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ESL Teacher Blog
The teacher's point of view: thoughts, observations and ideas about ESL teaching.

Wednesday, August 18, 2010

ESL Teacher Blog: E-Readers and ESL Reading

From textbooks and novels to flyers and subtitles, and from newspapers to billboards to reading online - we’ve encouraged our students to read in a variety of formats.
 
Is reading digitally better than the old-fashioned way? Which type of reading experience do I/my students prefer? How important is the physical nature of the book: the touch, the smell?  Do students and teachers fear adopting the digital format? Are we challenged by the new ebook technology? Could eReaders be the next step (an option at all) in ESL classes?
 
I finally had a chance to get my hands on an eReader. I’m now a happy owner of the Kobo eReader and just can’t stop reading.
 
While my personal benefits to owning this particular one are obvious, I think the future ESL schools can greatly benefit from it too. Its best feature is that it comes with a hundred pre-loaded free books (public domain titles, mostly classics). Wouldn’t it be great to have this e-reader available in class for at least every pair of students and read anything from Grimms’ Tales to Mark Twain (no other reader as far as I know offers that option) with everyone literally on the same page (no different hard copy editions)? What a great way to engage students in reading on Friday afternoons, pre-holiday classes (or when other technologies don't cooperate) and not only.
 
Its other amazing feature is that it can be used to download the ebooks from public libraries. Look for EPUB or ADOBE format ebooks available at Toronto Public Library. No need to buy or head to the library!
 
Lastly, it’s a  much greener alternative to the monstrous photocopier needs of our classes. Generations of newcomers in our adult ESL schools can benefit from the device.
 
Other features of Kobo eReader:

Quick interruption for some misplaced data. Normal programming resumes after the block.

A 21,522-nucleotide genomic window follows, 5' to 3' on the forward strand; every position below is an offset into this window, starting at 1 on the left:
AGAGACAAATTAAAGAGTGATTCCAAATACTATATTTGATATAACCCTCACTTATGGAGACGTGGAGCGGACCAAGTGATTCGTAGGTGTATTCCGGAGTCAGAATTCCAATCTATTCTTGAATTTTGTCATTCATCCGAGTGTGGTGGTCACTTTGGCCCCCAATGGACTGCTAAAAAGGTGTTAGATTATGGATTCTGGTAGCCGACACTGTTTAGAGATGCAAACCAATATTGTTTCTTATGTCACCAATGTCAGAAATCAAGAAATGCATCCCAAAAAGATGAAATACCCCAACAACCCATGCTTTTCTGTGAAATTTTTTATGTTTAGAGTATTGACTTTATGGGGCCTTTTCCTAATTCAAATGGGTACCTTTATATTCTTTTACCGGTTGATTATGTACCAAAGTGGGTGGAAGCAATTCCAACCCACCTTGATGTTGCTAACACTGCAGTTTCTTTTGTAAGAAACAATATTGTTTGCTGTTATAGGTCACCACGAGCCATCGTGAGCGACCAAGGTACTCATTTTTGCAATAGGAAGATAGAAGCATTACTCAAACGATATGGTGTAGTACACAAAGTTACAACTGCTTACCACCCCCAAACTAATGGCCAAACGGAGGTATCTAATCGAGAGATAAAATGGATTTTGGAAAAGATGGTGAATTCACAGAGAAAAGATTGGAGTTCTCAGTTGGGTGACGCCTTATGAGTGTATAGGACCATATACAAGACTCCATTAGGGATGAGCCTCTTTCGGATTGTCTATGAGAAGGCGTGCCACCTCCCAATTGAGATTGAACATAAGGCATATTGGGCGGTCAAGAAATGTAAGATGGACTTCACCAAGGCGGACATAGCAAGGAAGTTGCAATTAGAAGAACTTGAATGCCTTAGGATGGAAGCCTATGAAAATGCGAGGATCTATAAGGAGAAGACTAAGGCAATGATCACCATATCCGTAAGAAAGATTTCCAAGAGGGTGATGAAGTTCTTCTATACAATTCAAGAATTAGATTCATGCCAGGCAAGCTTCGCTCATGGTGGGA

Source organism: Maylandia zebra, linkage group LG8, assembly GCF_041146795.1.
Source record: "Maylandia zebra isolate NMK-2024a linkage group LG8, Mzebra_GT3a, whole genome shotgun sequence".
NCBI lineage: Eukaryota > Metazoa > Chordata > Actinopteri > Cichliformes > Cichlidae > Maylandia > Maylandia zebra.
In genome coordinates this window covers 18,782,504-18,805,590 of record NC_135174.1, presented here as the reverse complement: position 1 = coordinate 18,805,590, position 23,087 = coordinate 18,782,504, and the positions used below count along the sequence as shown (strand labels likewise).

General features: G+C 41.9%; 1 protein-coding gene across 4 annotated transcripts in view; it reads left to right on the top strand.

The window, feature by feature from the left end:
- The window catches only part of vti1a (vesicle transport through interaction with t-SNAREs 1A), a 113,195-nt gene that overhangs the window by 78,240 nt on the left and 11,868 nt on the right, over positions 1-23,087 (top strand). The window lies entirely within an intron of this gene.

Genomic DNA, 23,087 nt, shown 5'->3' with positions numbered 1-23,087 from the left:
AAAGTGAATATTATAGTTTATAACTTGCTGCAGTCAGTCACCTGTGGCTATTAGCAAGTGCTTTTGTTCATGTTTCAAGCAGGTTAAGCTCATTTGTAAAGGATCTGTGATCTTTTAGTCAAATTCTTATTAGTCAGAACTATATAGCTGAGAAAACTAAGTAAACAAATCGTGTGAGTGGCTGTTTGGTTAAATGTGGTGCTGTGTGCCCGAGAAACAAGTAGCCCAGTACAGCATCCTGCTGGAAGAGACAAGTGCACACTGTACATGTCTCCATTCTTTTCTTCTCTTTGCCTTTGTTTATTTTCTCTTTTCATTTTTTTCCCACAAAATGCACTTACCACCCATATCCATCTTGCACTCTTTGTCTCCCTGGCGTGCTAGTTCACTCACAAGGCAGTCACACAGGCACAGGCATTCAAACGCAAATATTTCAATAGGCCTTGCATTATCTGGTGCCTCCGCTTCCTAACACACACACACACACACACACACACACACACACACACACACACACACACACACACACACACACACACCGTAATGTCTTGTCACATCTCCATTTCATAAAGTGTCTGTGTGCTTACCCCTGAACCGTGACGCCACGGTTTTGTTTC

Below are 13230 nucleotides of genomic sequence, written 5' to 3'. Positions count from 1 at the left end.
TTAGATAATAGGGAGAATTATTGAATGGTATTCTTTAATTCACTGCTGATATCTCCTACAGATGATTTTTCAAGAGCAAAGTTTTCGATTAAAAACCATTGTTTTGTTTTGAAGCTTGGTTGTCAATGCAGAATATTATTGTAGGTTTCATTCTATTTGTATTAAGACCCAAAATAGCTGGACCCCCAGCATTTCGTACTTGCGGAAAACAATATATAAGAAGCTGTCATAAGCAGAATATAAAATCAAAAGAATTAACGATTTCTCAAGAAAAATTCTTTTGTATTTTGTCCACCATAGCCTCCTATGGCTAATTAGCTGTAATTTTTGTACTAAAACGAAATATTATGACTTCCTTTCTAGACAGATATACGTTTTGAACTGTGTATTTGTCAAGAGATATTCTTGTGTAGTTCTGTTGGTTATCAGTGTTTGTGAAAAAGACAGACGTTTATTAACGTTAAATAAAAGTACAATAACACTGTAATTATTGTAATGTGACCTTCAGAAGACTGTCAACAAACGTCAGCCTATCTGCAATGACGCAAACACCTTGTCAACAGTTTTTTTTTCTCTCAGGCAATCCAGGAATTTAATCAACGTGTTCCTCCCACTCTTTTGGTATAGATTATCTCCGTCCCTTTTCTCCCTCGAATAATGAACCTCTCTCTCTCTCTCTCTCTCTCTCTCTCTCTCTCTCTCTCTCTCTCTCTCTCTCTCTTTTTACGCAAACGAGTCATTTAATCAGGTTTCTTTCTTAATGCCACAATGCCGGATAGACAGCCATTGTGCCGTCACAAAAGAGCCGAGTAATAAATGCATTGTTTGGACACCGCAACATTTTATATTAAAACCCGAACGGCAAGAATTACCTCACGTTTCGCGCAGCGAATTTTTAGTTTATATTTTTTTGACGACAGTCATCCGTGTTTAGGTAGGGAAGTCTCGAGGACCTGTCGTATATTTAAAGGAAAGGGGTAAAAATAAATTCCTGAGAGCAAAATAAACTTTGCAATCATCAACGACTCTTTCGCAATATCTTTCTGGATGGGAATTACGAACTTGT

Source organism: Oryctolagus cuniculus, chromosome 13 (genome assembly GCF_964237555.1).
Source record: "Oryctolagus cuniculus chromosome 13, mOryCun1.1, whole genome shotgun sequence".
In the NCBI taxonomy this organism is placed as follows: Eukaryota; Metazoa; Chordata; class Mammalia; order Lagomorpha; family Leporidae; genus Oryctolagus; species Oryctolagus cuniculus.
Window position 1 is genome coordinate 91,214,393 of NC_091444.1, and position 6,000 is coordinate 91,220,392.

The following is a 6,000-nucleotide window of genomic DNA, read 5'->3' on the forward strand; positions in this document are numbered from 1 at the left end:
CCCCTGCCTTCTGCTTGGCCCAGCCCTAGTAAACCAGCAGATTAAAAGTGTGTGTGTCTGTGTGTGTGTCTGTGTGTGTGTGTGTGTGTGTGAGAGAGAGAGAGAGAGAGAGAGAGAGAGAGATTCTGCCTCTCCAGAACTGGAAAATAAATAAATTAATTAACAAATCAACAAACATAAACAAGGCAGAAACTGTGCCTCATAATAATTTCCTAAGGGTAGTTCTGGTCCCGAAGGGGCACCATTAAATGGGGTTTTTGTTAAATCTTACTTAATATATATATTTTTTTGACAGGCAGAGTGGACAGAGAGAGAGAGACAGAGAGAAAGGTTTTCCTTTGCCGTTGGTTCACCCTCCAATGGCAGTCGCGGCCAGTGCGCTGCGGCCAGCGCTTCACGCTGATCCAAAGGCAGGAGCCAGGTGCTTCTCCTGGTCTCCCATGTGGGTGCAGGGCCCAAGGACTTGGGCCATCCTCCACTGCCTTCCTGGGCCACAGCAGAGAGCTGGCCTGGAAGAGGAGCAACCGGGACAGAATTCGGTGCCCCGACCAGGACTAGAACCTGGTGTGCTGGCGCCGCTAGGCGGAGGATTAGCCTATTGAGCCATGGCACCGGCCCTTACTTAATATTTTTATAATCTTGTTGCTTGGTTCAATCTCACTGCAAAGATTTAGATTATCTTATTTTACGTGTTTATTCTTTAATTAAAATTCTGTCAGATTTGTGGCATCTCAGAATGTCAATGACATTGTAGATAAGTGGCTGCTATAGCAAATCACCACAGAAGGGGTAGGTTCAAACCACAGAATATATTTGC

- lightweight - around 220 grams (carrying 20 picture dictionaries back to the closet downstairs, anyone?), it's great for storage
 
- a big reading screen with adjustable fonts
 
- a large navigator button (find the next/previous chapter, table of contents)
 
- 1GB memory (loads up to 1000 books)
 
- long battery life (up to 2 weeks or 8 000 page turns)
bookmarks and turns off automatically (can go back to reading right were it was left off)
 
- latest items available (bestsellers, award-winners)
 
- affordable (both the reader and e-books), at around $149 it’s a good investment for those serious about learning English
 
Bottom line: it’s very convenient and definitely lives up to its logo ‘reading anytime anyplace’.
 
While a traditional book could be a better choice in some cases, I’m wholeheartedly embracing the new way too. As for my class, we’ll see what future holds. Meanwhile we can have a discussion on the topic and start warming up to the idea.
POSTED BY Olga Galperin AT 9:38 PM   0 Comments  Add Comment

Friday, August 06, 2010

ESL Teacher Blog: Nouns As Adjectives - Common Mistakes by ESL Learners

Nouns are sometimes used to describe other nouns (e.g..: flower shop). In this case, the 1st noun functions as an adjective.
 
ESL students often incorrectly try to modify the 1st noun to make it agree with the 2d one. Below are some common mistakes that are worth paying their attention to:
 
using a plural noun instead of a singular (in the initial position)
 
shoe store (not *shoes store)
vegetable stew (not *vegetables stew)
hand cream (not *hands cream)
 
adding an apostrophe to the plural exceptions
 
sports car (not *sports’ car or sport’s car)
 
more plural exceptions (the 1st noun is always used in the plural in these combinations):
 
savings account (but daylight saving time)
customs officer
clothes shop
linguistics/statistics/economics/mathematics/politics major
arts festival
news update
gymnastics/athletics gear
sales tax
measles/mumps vaccine
billiards table
acoustics quality
mnemonics technique
 
overusing the possessive form
 
Possessive constructions are usually limited to nouns that refer to humans: men’s hockey, driver’s license, uncle’s wedding. While sometimes both options are possible (children book/children’s book), even in the case of nouns that refer to this group, the use of possessives can sound awkward:
 
staff meeting (not *staff’s meeting)
government office (not *government’s office)
team lead (not *team’s lead)
faculty building (not *faculty’s building)
teacher trainer (not *teacher’s trainer)
 
POSTED BY Olga Galperin AT 6:00 PM   1 Comments  Add Comment



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